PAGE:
Reading Paul Fussell's Poetic Meter and Poetic Form helped me with my lyric writing. I am still writing nonsense, but counting Metrical Feet instead of syllables and watching out for those misplaces Spondees really helps the flow.
Last Edit: 4 weeks 2 days ago by Dweeb.

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4 weeks 2 days ago #214 by mattferrara
mattferrara replied the topic: Important tips to remember for RPM...
I can’t recommend that book enough! Got me through grad school.

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4 weeks 1 day ago #220 by A Beautiful Scene
A Beautiful Scene replied the topic: Important tips to remember for RPM...

angiefightscrime wrote: don't forget the first rule of fight club, there is no fight club.



First rule of Fight club is: don’t talk about fight club. It exists just fine...shoot I broke the first rule as well....

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4 weeks 5 hours ago #255 by DirtySpirits
DirtySpirits replied the topic: Important tips to remember for RPM...
More Tips....
-When you are saving files constantly, change your file names every time. Even if you are just adding a number to it. i have lost files after re saving an updated version under the same name.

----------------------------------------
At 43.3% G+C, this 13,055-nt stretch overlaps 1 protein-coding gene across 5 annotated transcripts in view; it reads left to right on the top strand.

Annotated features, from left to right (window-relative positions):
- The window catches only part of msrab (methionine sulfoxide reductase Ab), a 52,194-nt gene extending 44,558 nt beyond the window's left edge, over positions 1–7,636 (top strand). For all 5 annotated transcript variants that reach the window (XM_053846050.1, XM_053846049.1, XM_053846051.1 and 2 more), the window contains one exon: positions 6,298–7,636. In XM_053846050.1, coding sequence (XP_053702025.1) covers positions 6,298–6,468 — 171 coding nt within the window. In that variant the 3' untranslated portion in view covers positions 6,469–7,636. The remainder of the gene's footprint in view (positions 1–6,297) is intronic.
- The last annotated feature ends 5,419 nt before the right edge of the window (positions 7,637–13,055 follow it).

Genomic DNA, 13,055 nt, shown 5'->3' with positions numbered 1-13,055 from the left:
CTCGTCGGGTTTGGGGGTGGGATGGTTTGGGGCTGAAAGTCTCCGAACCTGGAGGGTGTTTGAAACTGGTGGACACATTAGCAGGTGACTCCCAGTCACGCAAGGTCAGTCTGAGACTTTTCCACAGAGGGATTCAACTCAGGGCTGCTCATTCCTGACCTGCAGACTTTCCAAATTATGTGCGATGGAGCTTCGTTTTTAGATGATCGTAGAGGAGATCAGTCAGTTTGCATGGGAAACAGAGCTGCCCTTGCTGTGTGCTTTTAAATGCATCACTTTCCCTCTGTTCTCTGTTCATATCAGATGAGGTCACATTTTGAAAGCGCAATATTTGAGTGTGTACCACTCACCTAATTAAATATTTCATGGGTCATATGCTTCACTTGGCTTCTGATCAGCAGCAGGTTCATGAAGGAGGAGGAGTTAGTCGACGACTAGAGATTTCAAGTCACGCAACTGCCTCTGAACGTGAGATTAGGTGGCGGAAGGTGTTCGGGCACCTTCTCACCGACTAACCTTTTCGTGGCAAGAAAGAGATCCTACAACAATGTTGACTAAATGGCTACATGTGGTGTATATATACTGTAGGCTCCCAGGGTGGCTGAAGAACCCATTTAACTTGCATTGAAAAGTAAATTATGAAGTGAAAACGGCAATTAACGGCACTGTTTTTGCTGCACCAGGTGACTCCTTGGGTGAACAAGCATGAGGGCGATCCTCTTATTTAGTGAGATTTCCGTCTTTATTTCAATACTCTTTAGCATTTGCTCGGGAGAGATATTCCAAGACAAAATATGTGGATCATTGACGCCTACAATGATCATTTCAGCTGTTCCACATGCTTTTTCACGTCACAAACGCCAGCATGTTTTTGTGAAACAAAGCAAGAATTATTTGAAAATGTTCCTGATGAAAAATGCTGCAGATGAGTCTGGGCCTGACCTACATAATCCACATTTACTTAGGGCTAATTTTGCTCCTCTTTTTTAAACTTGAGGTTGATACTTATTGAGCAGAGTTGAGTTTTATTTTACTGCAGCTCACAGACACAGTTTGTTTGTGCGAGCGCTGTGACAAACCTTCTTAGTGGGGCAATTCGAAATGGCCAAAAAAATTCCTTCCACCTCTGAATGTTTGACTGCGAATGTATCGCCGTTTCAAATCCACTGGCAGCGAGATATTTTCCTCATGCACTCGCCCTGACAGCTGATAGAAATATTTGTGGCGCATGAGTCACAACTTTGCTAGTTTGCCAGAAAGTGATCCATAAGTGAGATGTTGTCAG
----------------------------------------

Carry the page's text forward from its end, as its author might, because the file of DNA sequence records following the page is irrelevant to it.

-If you are working in a group, be as fair as you can. But taking things into your own hands is the best way to go. There just is'nt time to be that democratic. I always tell the guys if you want your vision completed you have to fight and be ready for huge compromises.
-Don't get tunnel vision on any particular song. The one you think is the best usually is only third or forth best. Let them take on a life of their own. My favorite part of the month.
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3 weeks 5 days ago #273 by L17Tim
L17Tim replied the topic: Important tips to remember for RPM...

DirtySpirits wrote: -Don't get tunnel vision on any particular song. The one you think is the best usually is only third or forth best. Let them take on a life of their own. My favorite part of the month.


THIS RIGHT HERE.

10 turds, then polish. Don't polish the first one for 26 days and then wonder how you're getting 9 more.
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3 weeks 5 days ago #274 by klandry
klandry replied the topic: Important tips to remember for RPM...

L17Tim wrote:

DirtySpirits wrote: -Don't get tunnel vision on any particular song. The one you think is the best usually is only third or forth best. Let them take on a life of their own. My favorite part of the month.


THIS RIGHT HERE.

10 turds, then polish. Don't polish the first one for 26 days and then wonder how you're getting 9 more.


Yes, this is EXCELLENT advice. Remember, there's always time to polish those turds to a mirror shine in March! Here, by the way, is my musical advice on the subject:

alonetone.com/keithlandryacoustic/tracks/twenty-eight-days

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3 weeks 5 days ago #280 by Dweeb
Dweeb replied the topic: Important tips to remember for RPM...

L17Tim wrote: 10 turds, then polish. Don't polish the first one for 26 days and then wonder how you're getting 9 more.


I have also used the "10 turds, then give up and send it in anyway because it's February 28th" method.